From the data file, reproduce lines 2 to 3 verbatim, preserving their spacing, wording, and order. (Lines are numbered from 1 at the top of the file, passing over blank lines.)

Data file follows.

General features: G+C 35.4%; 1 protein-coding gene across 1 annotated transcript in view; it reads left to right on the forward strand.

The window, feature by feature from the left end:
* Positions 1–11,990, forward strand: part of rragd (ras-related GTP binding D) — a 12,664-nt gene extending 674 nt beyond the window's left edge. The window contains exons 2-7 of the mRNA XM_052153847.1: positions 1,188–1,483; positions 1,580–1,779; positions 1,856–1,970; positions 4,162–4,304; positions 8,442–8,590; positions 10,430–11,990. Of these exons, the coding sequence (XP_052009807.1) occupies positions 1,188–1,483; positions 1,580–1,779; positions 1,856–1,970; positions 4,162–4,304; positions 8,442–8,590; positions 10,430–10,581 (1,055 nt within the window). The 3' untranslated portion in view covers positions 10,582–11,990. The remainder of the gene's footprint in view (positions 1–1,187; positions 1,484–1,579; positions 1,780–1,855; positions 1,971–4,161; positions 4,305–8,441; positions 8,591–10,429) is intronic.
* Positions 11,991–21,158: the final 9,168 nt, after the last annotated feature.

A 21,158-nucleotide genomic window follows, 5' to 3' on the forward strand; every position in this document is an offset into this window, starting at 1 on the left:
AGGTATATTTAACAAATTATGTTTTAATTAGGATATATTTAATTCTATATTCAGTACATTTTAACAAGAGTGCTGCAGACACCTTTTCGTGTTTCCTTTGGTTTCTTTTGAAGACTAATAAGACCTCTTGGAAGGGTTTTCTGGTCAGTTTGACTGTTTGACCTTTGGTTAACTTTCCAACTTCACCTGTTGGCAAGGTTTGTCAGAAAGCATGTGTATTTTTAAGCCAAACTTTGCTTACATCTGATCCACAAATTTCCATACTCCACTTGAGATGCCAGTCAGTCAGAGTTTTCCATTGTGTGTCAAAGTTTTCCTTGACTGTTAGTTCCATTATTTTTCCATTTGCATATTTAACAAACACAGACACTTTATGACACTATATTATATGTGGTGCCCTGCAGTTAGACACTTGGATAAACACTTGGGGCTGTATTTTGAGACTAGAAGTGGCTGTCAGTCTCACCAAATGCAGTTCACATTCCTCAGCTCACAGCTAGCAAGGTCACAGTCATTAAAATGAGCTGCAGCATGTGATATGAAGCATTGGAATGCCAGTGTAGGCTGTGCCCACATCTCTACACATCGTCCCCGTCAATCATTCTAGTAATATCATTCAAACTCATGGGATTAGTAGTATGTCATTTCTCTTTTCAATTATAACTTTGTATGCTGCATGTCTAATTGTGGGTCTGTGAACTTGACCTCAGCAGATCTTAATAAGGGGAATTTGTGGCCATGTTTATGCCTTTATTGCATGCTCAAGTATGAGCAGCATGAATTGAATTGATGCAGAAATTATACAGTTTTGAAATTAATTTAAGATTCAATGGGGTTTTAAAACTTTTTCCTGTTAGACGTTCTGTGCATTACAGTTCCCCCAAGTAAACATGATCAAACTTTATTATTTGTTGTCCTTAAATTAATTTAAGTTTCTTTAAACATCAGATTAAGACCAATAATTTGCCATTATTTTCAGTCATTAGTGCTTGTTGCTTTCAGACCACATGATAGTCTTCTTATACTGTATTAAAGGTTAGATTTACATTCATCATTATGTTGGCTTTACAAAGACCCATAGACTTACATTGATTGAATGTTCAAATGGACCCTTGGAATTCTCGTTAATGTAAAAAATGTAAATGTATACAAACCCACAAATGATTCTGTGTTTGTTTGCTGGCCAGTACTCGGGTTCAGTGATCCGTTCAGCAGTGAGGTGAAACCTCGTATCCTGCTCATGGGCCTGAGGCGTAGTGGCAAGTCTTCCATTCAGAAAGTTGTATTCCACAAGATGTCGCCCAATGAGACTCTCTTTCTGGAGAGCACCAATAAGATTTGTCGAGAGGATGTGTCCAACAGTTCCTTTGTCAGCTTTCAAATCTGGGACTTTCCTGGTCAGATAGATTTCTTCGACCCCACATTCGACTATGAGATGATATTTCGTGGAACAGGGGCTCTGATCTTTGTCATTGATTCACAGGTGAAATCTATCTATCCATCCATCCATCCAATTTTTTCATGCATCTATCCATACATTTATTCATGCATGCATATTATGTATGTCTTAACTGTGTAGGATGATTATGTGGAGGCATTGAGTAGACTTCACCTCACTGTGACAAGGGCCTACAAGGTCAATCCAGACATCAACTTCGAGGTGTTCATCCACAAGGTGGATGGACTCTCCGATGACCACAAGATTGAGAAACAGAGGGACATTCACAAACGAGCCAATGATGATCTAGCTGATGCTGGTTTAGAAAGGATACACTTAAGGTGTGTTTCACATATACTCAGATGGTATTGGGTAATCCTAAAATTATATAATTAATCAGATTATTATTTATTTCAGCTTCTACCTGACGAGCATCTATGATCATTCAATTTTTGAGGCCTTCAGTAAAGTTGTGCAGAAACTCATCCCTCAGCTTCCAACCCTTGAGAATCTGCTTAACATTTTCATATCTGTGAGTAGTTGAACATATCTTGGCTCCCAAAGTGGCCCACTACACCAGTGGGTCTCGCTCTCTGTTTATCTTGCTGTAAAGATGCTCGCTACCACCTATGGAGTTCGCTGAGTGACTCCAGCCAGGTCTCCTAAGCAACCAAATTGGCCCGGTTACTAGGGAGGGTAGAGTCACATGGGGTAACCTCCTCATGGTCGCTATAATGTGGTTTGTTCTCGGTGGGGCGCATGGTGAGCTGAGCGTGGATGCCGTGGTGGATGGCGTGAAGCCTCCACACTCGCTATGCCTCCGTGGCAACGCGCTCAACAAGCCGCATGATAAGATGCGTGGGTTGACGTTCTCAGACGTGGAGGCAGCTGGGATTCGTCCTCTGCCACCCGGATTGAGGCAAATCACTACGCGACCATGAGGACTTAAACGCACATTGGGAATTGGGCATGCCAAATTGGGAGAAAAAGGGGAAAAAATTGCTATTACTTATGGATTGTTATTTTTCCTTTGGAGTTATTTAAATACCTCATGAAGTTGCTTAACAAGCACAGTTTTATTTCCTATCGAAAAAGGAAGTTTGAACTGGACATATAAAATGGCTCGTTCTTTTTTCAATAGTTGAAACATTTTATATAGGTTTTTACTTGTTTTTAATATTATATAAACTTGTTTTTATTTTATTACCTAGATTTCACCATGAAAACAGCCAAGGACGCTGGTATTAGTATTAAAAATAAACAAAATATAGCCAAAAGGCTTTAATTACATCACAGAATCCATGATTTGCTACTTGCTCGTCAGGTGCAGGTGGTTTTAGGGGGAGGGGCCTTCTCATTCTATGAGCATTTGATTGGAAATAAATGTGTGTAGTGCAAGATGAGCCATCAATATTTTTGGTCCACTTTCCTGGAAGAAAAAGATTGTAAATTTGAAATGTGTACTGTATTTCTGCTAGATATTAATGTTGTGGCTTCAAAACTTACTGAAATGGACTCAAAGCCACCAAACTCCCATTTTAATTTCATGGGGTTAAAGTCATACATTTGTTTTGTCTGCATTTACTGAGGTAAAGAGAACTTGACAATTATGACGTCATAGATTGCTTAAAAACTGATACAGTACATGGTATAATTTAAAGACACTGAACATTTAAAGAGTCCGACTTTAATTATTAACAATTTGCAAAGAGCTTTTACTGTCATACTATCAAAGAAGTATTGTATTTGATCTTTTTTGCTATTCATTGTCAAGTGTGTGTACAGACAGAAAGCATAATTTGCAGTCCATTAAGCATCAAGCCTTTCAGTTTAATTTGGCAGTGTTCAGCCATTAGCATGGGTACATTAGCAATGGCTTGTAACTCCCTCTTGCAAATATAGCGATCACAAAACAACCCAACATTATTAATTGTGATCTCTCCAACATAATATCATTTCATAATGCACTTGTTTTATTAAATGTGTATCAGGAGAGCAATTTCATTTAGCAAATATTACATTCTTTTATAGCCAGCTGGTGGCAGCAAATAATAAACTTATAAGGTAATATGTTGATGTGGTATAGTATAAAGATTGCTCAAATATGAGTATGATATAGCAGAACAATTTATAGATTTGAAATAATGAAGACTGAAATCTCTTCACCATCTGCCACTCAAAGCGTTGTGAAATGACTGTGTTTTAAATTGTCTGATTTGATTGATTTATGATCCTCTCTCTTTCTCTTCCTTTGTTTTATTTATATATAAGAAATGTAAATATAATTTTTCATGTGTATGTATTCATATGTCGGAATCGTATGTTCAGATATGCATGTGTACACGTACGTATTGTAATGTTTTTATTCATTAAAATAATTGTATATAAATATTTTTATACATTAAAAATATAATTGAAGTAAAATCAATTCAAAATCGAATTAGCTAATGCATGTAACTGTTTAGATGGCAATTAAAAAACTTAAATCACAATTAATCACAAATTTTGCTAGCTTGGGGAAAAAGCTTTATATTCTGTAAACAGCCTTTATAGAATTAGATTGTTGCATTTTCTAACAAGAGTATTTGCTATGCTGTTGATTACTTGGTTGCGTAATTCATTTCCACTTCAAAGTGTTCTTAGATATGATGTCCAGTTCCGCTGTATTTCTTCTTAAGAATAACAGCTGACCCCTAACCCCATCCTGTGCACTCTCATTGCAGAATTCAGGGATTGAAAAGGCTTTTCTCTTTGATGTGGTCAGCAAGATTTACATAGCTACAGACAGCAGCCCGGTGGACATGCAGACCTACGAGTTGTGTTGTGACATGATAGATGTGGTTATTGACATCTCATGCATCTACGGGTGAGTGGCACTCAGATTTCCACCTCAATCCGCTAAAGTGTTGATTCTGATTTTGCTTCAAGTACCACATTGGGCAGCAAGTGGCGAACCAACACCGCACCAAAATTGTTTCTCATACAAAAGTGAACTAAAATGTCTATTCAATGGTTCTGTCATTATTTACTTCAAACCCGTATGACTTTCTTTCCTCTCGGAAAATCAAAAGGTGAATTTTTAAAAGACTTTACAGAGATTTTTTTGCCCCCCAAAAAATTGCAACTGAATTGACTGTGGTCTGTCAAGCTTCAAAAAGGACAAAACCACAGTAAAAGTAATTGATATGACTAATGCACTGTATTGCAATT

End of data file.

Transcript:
The window, feature by feature from the left end:
* Positions 1–11,990, forward strand: part of rragd (ras-related GTP binding D) — a 12,664-nt gene extending 674 nt beyond the window's left edge. The window contains exons 2-7 of the mRNA XM_052153847.1: positions 1,188–1,483; positions 1,580–1,779; positions 1,856–1,970; positions 4,162–4,304; positions 8,442–8,590; positions 10,430–11,990. Of these exons, the coding sequence (XP_052009807.1) occupies positions 1,188–1,483; positions 1,580–1,779; positions 1,856–1,970; positions 4,162–4,304; positions 8,442–8,590; positions 10,430–10,581 (1,055 nt within the window). The 3' untranslated portion in view covers positions 10,582–11,990. The remainder of the gene's footprint in view (positions 1–1,187; positions 1,484–1,579; positions 1,780–1,855; positions 1,971–4,161; positions 4,305–8,441; positions 8,591–10,429) is intronic.